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Nine-banded Armadillo

Nine-banded Armadillo
David Woodson



Readily identified by the bony plates covering the head, back and tail, nine-banded armadillos are one of Oklahoma’s unique mammals. A broad shield covered with leathery skin protects the armadillo’s shoulders and hips while 7-10 bony “bands” are found along the mid-back and ribs. Some sources estimate these bony plates are 16 percent of the animal’s total weight. The underside lacks armor and is covered in hair. This limited amount of body hair may be the reason for the armadillo’s lower than the normal body temperature of other mammals. Most armadillo’s temperatures vary from 86-95 degrees. Burrowers, armadillos have strong legs and long claws on both fore and hind feet, leading to distinctive tracks. Four long, evenly-splayed toes are visible from the front foot, five on the hind.


Individual armadillo’s size can range widely; males are typically larger than females. The average weight is 12 pounds and most armadillos are 2 ½ feet long.


Habitat generalists, the range of armadillos is more limited by freezing temperatures than by habitat features. Because they build burrows, armadillos are often found in sandy or clay soils, which provide for easier digging. Up to 12 burrows – 3-15 feet in length – may be maintained by one individual, but four to five burrows are more common. Burrows are often 8-10 inches in diameter. Nine-banded armadillos have been expanding their range north and east since the 1800s when European colonists settled South Texas. The development of bridges and well-worn roads are thought to have helped this species claim new territory.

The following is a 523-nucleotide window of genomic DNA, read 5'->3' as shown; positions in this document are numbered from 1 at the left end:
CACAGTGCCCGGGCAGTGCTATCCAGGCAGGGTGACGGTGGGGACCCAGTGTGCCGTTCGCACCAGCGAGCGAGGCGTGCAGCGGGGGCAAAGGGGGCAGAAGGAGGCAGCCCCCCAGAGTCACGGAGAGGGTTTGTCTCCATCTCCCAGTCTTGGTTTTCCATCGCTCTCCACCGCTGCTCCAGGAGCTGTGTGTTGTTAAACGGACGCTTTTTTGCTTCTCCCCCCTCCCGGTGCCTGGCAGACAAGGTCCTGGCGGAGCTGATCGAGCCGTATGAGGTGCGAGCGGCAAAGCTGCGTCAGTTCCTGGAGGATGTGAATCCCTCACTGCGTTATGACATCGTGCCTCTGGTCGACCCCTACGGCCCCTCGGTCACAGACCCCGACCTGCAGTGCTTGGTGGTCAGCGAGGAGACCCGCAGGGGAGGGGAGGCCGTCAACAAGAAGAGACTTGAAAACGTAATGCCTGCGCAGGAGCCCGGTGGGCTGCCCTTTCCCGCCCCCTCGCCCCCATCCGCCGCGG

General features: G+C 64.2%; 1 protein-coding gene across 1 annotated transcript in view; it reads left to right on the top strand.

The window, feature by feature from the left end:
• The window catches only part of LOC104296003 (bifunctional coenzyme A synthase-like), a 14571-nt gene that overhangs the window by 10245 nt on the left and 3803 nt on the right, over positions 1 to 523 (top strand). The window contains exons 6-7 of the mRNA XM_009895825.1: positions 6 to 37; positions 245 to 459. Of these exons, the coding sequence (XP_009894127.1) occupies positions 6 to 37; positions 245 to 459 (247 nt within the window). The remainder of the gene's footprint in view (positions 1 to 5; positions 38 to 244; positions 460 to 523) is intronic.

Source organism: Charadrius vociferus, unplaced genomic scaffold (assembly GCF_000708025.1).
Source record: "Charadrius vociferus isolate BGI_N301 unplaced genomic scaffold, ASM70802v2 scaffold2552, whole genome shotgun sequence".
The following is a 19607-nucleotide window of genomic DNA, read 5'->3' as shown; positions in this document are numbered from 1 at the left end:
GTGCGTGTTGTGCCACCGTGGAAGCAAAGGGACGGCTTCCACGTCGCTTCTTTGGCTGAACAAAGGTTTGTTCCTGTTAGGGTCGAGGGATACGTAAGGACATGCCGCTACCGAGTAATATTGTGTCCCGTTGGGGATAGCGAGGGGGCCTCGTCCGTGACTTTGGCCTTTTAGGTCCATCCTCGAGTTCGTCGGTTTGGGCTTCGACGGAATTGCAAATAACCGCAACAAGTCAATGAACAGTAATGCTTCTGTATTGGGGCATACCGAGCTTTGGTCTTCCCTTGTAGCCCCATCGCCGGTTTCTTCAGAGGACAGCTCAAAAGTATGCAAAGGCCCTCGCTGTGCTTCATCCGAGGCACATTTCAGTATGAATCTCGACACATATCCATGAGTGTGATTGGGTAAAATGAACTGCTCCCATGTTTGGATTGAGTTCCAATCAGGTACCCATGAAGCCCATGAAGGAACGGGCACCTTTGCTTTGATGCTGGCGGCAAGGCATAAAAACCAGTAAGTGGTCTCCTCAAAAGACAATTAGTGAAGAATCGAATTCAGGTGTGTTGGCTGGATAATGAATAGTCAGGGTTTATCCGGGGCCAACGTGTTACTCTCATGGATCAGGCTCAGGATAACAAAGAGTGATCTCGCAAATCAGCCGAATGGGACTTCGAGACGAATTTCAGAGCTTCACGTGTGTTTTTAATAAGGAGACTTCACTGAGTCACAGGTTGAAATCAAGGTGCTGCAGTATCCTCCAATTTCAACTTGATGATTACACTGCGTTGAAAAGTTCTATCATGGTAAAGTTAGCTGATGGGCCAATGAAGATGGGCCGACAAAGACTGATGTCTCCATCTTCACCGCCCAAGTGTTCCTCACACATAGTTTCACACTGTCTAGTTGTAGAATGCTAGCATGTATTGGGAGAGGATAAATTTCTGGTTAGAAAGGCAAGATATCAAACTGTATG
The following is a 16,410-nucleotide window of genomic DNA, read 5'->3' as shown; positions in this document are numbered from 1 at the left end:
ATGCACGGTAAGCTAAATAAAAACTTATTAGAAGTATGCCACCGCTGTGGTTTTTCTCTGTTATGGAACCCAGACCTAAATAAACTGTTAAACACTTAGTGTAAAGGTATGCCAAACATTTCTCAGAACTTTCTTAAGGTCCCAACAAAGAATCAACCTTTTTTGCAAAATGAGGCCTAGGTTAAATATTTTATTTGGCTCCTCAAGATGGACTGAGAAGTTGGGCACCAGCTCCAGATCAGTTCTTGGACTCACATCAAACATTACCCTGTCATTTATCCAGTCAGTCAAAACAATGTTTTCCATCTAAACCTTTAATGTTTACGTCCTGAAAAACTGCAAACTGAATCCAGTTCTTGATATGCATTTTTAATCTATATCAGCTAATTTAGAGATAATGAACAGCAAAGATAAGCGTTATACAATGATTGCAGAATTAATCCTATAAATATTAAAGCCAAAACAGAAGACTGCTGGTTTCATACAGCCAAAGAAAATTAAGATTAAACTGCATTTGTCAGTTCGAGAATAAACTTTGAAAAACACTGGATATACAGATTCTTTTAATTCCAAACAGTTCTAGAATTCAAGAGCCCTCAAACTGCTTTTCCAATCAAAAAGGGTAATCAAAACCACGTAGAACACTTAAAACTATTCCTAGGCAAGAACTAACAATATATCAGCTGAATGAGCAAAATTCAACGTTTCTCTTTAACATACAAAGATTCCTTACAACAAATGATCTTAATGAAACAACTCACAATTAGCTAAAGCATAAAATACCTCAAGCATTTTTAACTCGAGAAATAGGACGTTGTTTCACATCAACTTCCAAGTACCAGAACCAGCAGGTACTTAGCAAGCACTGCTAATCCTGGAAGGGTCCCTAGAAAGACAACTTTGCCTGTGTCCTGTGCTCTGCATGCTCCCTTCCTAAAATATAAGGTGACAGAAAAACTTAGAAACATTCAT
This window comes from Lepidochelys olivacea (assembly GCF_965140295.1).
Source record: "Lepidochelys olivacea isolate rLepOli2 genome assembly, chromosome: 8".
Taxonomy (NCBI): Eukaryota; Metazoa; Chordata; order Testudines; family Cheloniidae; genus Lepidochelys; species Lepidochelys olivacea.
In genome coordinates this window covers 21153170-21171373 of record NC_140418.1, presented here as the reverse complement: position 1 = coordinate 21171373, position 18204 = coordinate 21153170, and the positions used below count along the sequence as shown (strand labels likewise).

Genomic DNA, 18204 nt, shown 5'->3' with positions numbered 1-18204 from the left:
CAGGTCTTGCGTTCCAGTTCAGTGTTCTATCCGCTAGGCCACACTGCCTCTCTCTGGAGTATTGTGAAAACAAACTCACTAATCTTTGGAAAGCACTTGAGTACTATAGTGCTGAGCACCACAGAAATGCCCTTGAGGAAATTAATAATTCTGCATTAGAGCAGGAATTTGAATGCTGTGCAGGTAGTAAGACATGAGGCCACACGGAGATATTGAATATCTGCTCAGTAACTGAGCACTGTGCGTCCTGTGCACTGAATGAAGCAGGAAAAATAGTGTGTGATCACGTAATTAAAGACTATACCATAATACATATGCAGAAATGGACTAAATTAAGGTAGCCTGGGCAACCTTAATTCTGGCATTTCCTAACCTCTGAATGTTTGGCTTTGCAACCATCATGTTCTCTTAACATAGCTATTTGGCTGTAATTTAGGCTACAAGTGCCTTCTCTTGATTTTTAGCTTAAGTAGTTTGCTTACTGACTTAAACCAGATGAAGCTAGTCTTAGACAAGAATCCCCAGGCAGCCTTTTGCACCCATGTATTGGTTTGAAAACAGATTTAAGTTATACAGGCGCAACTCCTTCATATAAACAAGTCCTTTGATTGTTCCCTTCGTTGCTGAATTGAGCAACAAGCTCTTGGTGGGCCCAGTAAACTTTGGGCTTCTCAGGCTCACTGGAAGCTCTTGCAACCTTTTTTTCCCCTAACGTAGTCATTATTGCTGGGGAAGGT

Life Cycle

Nine-banded armadillos are largely insect-eaters. Some studies have found animal matter, especially adult and larval beetles, comprise more than 90 percent of their diet. The remaining 10 percent is made of vegetation, including seasonally abundant fruits like persimmons. Mating occurs in June and July. A single egg is fertilized, but that egg later divides into four embryos. Gestation is delayed by approximately four months. Identical quadruplets are born the following spring.

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